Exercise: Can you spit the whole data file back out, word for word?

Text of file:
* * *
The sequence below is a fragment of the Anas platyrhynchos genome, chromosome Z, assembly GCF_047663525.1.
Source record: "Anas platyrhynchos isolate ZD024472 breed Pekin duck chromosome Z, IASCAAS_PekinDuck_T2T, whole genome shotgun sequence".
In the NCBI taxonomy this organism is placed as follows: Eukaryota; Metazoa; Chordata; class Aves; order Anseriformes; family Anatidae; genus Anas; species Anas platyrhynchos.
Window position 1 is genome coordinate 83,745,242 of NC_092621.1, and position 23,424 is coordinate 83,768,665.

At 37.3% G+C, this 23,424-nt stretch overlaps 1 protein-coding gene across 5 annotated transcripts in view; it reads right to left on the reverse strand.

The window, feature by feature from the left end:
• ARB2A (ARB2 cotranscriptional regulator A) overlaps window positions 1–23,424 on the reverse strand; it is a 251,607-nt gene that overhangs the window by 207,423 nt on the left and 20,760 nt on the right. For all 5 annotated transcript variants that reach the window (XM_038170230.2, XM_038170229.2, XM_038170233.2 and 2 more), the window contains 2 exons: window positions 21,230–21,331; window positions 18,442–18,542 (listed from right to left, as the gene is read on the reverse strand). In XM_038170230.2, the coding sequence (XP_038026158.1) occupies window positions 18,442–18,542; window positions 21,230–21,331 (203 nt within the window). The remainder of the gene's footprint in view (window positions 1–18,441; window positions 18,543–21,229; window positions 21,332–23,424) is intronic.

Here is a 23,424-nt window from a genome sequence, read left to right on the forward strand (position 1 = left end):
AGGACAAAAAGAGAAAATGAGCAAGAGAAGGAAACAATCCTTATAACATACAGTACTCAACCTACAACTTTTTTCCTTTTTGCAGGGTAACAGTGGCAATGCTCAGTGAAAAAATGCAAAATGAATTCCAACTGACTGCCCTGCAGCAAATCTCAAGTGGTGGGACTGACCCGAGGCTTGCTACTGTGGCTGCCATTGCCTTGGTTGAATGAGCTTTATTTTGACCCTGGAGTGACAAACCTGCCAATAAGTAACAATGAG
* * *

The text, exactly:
The sequence below is a fragment of the Anas platyrhynchos genome, chromosome Z, assembly GCF_047663525.1.
Source record: "Anas platyrhynchos isolate ZD024472 breed Pekin duck chromosome Z, IASCAAS_PekinDuck_T2T, whole genome shotgun sequence".
In the NCBI taxonomy this organism is placed as follows: Eukaryota; Metazoa; Chordata; class Aves; order Anseriformes; family Anatidae; genus Anas; species Anas platyrhynchos.
Window position 1 is genome coordinate 83,745,242 of NC_092621.1, and position 23,424 is coordinate 83,768,665.

At 37.3% G+C, this 23,424-nt stretch overlaps 1 protein-coding gene across 5 annotated transcripts in view; it reads right to left on the reverse strand.

The window, feature by feature from the left end:
• ARB2A (ARB2 cotranscriptional regulator A) overlaps window positions 1–23,424 on the reverse strand; it is a 251,607-nt gene that overhangs the window by 207,423 nt on the left and 20,760 nt on the right. For all 5 annotated transcript variants that reach the window (XM_038170230.2, XM_038170229.2, XM_038170233.2 and 2 more), the window contains 2 exons: window positions 21,230–21,331; window positions 18,442–18,542 (listed from right to left, as the gene is read on the reverse strand). In XM_038170230.2, the coding sequence (XP_038026158.1) occupies window positions 18,442–18,542; window positions 21,230–21,331 (203 nt within the window). The remainder of the gene's footprint in view (window positions 1–18,441; window positions 18,543–21,229; window positions 21,332–23,424) is intronic.

Here is a 23,424-nt window from a genome sequence, read left to right on the forward strand (position 1 = left end):
AGGACAAAAAGAGAAAATGAGCAAGAGAAGGAAACAATCCTTATAACATACAGTACTCAACCTACAACTTTTTTCCTTTTTGCAGGGTAACAGTGGCAATGCTCAGTGAAAAAATGCAAAATGAATTCCAACTGACTGCCCTGCAGCAAATCTCAAGTGGTGGGACTGACCCGAGGCTTGCTACTGTGGCTGCCATTGCCTTGGTTGAATGAGCTTTATTTTGACCCTGGAGTGACAAACCTGCCAATAAGTAACAATGAG